PubMed

    Kumari, Moni; Ghosh, Pooja; Thakur, Indu Shekhar

    2016-06-01

    The present study aims to evaluate the feasibility of leachate treatment using a synergistic approach by microalgae and bacteria. Leachate from one of the landfill of Northern India showed the presence of various toxic organic contaminants like naphthalene, benzene, phenol and their derivatives, napthols, pesticides, epoxides, phthalates and halogenated organic compounds. ICP-AES analysis revealed high concentrations of Zn, Cr, Fe, Ni, and Pb beyond the maximum permissible limit of discharge. Bacto-algal co-culture was found to be the most efficient in removal of toxic organic contaminants and heavy metals. Further, detoxification efficiency of bacto-algal treatment was evaluated by Methyl tetrazolium (MTT) assay for cytotoxicity and alkaline comet assay for genotoxicity using hepatoma HepG2 cells. Reduction in toxicity was confirmed by an increase in LC50 by 1.9 fold and reduction in Olive Tail Moment by 40.6 fold after 10 days of treatment. Results of the study indicate bioremediation and detoxification potency of bacto-algal co-culture for leachate treatment.

  3. Landfill leachate treatment using bacto-algal co-culture: An integrated approach using chemical analyses and toxicological assessment.

    PubMed

    Kumari, Moni; Ghosh, Pooja; Thakur, Indu Shekhar

    2016-06-01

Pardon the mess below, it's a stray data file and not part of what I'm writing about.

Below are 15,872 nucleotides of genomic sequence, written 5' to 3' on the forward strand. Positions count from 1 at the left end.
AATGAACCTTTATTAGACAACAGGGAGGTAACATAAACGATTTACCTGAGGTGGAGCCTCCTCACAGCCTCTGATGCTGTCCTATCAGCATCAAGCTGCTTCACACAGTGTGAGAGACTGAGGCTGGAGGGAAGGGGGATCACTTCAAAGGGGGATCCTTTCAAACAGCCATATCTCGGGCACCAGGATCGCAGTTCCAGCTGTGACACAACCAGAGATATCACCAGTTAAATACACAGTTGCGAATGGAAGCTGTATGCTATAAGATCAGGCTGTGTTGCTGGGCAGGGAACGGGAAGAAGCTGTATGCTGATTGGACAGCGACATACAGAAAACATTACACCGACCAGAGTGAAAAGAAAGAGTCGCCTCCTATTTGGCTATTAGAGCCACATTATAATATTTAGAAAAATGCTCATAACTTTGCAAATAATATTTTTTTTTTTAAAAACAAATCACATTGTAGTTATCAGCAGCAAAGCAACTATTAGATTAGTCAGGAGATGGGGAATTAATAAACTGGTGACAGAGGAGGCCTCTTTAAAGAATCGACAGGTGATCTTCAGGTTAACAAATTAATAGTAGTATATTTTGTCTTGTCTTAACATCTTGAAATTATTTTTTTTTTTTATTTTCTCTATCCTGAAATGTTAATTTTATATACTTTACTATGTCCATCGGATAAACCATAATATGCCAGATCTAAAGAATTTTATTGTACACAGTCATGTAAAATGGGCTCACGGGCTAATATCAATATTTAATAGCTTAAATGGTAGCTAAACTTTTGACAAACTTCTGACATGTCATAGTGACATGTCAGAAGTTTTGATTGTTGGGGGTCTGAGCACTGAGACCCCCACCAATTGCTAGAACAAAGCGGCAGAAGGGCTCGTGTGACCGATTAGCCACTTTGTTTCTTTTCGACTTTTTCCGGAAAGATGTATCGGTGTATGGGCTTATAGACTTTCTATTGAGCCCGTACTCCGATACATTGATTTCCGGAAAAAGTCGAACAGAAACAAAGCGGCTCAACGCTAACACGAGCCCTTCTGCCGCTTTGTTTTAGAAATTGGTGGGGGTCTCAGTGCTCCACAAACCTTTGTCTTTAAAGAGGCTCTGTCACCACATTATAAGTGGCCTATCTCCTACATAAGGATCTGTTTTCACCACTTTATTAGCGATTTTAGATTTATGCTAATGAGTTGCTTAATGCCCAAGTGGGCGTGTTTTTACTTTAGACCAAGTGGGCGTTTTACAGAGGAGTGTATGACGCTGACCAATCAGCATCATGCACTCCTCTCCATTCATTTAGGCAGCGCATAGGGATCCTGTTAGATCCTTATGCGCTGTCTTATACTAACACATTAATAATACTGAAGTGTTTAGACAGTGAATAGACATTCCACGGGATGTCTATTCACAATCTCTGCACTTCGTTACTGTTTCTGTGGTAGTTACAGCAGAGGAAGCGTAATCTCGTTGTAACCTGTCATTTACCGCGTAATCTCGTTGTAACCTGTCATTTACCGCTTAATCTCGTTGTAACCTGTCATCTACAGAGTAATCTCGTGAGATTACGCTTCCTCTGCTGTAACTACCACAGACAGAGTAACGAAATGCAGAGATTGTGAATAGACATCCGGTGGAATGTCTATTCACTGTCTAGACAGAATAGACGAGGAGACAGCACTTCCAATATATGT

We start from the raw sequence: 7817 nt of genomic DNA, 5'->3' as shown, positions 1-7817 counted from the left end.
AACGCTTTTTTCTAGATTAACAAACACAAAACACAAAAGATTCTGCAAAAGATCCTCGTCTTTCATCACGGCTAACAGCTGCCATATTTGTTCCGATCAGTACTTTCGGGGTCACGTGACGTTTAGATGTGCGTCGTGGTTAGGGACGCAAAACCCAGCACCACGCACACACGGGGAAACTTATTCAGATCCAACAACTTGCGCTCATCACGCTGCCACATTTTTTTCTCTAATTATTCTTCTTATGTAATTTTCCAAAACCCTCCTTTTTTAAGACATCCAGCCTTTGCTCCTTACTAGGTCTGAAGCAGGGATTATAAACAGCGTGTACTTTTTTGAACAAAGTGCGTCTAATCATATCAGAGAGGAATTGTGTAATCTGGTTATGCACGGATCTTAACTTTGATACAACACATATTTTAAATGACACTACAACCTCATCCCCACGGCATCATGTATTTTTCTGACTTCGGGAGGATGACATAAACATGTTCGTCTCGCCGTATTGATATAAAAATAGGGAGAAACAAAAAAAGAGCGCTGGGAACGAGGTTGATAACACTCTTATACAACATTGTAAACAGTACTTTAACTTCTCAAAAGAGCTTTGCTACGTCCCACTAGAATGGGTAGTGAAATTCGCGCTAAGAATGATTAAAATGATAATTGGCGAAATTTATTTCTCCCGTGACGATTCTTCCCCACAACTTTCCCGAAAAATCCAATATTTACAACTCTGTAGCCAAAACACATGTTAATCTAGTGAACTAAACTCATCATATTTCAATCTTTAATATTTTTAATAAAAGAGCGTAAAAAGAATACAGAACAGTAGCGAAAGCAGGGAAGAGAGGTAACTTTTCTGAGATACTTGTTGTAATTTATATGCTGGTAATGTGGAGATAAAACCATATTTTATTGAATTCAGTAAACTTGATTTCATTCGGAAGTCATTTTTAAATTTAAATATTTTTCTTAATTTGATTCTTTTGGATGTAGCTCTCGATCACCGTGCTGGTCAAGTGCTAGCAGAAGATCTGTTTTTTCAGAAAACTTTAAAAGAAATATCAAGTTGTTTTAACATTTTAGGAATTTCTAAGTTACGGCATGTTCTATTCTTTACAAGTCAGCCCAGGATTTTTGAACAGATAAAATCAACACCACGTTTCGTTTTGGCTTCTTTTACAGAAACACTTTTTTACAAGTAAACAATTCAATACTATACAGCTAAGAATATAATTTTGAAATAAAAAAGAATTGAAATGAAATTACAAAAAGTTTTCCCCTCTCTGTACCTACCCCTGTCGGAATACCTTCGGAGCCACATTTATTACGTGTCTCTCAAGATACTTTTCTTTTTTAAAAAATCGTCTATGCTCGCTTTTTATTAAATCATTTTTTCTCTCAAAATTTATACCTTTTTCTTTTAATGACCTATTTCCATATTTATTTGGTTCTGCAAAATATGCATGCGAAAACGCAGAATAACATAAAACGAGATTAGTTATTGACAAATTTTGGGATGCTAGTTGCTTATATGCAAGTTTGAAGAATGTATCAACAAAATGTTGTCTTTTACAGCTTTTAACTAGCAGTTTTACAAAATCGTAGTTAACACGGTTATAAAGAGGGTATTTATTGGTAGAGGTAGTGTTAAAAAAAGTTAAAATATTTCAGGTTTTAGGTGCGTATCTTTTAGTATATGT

The present study aims to evaluate the feasibility of leachate treatment using a synergistic approach by microalgae and bacteria. Leachate from one of the landfill of Northern India showed the presence of various toxic organic contaminants like naphthalene, benzene, phenol and their derivatives, napthols, pesticides, epoxides, phthalates and halogenated organic compounds. ICP-AES analysis revealed high concentrations of Zn, Cr, Fe, Ni, and Pb beyond the maximum permissible limit of discharge. Bacto-algal co-culture was found to be the most efficient in removal of toxic organic contaminants and heavy metals. Further, detoxification efficiency of bacto-algal treatment was evaluated by Methyl tetrazolium (MTT) assay for cytotoxicity and alkaline comet assay for genotoxicity using hepatoma HepG2 cells. Reduction in toxicity was confirmed by an increase in LC50 by 1.9 fold and reduction in Olive Tail Moment by 40.6 fold after 10 days of treatment. Results of the study indicate bioremediation and detoxification potency of bacto-algal co-culture for leachate treatment. PMID:26890189